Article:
GUAM MAYORS COPE WITHOUT ELECTRIC POWER

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By Theresa Merto Pacific Daily News

HAGÅTÑA, Guam (September 10, 2001 – Pacific Daily News)---Mayors are trying other ways to light up their offices after the Guam Power Authority cut off their power last week.

"It is very unfortunate they had to do this to us," said Yona Mayor Jose Terlaje.

On Friday, power agency crews started disconnecting power to village mayors' offices and community centers, which owe the agency about $214,000 in past-due power bills, the latest in a series of recent disconnections to government power accounts.

Some mayors said they don't know when power will be restored, but said they hope that a bill to appropriate the needed funds will be passed soon.

Power spokesman Art Perez did not return numerous calls yesterday.

Open Windows, Doors

Yigo Mayor Robert Lizama said he will use a generator to power his office lights and a typewriter.

"It is not a big generator. We'll still have to open doors, windows and blinds," because the generator cannot power air conditioning, he said.

His office gets about 25 to 30 visits a day from village residents seeking assistance, including verifications of residency, he said.

But not all mayors have generators available.

Terlaje said he may run an extension cord to a nearby fire station to get power.

"We are always the first ones to get turned off," Terlaje said. "The victims here are really the people."

Negative Effects

Barrigada resident Joleen Borja said the power authority was only doing its job when it disconnected the mayors' electricity.

"It is only fair that the power was cut off," Borja said. "If you don't pay your bills, you don't get power. It is that simple."

But Borja also said that residents who depend on the mayors' offices for help will be negatively affected by the disconnections.

Lauren Miranda, 26, of Dededo said the power authority should have taken into consideration how disconnections would affect services.

"I think that the power should not have been cut off because it would be difficult for the mayors to conduct business," Miranda said. "How are people supposed to get the help they need?"

Crackdown

The power agency this year started to crack down on delinquent government accounts that have accumulated a total debt of $43 million.

In March, power to mayors' offices was disconnected. The power agency planned to disconnect mayors' offices again last month, but the Guam Mayors' Council used $30,000 from its personnel budget to make a partial payment and delay disconnection.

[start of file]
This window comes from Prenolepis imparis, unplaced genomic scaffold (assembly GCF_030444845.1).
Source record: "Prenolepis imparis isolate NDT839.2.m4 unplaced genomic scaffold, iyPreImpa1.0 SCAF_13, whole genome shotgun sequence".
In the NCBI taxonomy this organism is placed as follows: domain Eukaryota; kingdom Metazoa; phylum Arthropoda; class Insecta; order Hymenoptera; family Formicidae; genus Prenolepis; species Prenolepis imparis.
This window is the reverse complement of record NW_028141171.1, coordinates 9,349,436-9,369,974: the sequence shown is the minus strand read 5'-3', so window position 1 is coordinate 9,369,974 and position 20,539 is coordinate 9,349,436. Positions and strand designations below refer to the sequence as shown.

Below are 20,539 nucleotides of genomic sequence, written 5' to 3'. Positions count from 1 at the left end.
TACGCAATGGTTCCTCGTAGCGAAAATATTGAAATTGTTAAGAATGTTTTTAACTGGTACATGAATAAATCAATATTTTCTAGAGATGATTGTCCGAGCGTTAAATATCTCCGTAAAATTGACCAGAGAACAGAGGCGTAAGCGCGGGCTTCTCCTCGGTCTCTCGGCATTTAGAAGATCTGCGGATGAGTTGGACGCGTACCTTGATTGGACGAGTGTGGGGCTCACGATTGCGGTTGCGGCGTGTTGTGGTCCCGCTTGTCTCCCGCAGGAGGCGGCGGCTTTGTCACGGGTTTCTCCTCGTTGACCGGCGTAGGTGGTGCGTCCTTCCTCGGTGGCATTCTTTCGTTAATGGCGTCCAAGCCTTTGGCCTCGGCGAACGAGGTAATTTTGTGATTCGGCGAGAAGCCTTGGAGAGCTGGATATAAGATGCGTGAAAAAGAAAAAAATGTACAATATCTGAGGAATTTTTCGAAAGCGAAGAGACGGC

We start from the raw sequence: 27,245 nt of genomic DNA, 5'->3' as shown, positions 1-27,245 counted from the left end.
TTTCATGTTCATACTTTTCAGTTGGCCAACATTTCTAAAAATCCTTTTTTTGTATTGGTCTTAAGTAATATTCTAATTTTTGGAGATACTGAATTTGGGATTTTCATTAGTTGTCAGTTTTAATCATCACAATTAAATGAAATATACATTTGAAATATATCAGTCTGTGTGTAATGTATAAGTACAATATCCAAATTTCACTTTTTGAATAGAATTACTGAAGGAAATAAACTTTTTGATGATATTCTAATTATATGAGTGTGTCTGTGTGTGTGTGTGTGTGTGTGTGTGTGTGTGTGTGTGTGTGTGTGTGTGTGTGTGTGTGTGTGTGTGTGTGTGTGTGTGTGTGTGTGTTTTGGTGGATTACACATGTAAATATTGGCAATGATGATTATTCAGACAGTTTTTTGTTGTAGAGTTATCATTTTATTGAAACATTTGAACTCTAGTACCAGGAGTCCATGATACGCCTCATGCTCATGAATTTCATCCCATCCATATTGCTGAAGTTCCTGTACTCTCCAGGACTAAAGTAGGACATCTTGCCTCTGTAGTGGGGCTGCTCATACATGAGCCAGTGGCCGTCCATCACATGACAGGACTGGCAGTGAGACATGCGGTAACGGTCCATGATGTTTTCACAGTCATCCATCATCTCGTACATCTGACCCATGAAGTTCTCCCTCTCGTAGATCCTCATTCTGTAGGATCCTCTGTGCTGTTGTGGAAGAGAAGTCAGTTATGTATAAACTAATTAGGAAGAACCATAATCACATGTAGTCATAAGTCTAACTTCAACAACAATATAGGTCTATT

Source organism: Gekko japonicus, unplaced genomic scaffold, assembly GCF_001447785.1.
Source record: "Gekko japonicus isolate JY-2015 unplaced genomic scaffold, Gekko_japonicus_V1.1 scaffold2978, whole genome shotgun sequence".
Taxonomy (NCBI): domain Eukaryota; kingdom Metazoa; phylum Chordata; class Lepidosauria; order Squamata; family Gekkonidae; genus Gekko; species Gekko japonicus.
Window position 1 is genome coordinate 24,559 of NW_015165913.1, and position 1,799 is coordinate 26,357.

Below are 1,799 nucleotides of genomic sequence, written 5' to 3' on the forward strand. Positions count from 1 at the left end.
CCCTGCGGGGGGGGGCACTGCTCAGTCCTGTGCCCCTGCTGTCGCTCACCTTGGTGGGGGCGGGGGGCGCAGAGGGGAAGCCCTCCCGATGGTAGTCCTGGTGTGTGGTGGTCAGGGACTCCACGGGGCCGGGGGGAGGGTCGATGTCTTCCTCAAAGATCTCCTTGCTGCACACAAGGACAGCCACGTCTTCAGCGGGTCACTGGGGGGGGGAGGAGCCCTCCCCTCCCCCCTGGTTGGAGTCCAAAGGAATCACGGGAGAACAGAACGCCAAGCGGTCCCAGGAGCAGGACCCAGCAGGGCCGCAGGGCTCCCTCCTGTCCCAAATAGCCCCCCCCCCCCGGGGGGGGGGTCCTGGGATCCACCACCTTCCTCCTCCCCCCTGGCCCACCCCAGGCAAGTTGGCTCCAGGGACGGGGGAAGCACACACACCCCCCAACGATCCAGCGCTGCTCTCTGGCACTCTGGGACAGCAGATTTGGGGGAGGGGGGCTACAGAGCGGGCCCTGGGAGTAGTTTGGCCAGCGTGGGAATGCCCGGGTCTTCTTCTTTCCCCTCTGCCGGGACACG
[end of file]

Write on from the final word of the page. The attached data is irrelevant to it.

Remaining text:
That same month, three government of Guam agencies also were disconnected. According to Pacific Daily News files, Perez refused then to name the three agencies, citing the possibility that those agencies would make payments by the end of that day, and later be reconnected.

Recently power to more than 1,000 streetlights was cut off because of $6.8 million in unpaid billings dating back to fiscal 1998. The power agency has said about 99 percent of those lights were reconnected last week after the governor signed several promissory notes outlining payment plans with the power agency.

Power officials have said electricity was cut because payments were 120 days past due and mayors' offices -- like all customers -- were notified that their power is subject to immediate disconnection for non-payment.

Lack of Funds

Lizama said mayors received notice of the impending disconnection about a month ago, but were not informed on the day their power was cut off.

"I did get calls from a few mayors asking if I lost power," Lizama said. "I'm not alone in this."

This year, mayors fell behind in their power bills because the Mayors' Council was not included in the utility bank, a government account established by lawmakers in the fiscal 2001 budget to pay for government utility bills, Mayors' Council President Paul McDonald has said.

Lawmakers have introduced a bill that would appropriate money to pay the past due amount, but they have not gone into session to vote on it, Lizama said. The bill, by Sen. Eddie Calvo, R-Maite, would appropriate $500,000 from the Village Streets Fund to cover mayors' electric bills and other utility debts.

Calvo, who has oversight of the Mayors' Council, said the Legislature could hold a hearing on the bill as early as this week but added that senators also need to work on the fiscal 2002 budget bill.

For additional reports from the Pacific Daily News, go to PACIFIC ISLANDS REPORT News/Information Links: Newspapers/Pacific Daily News (Guam).

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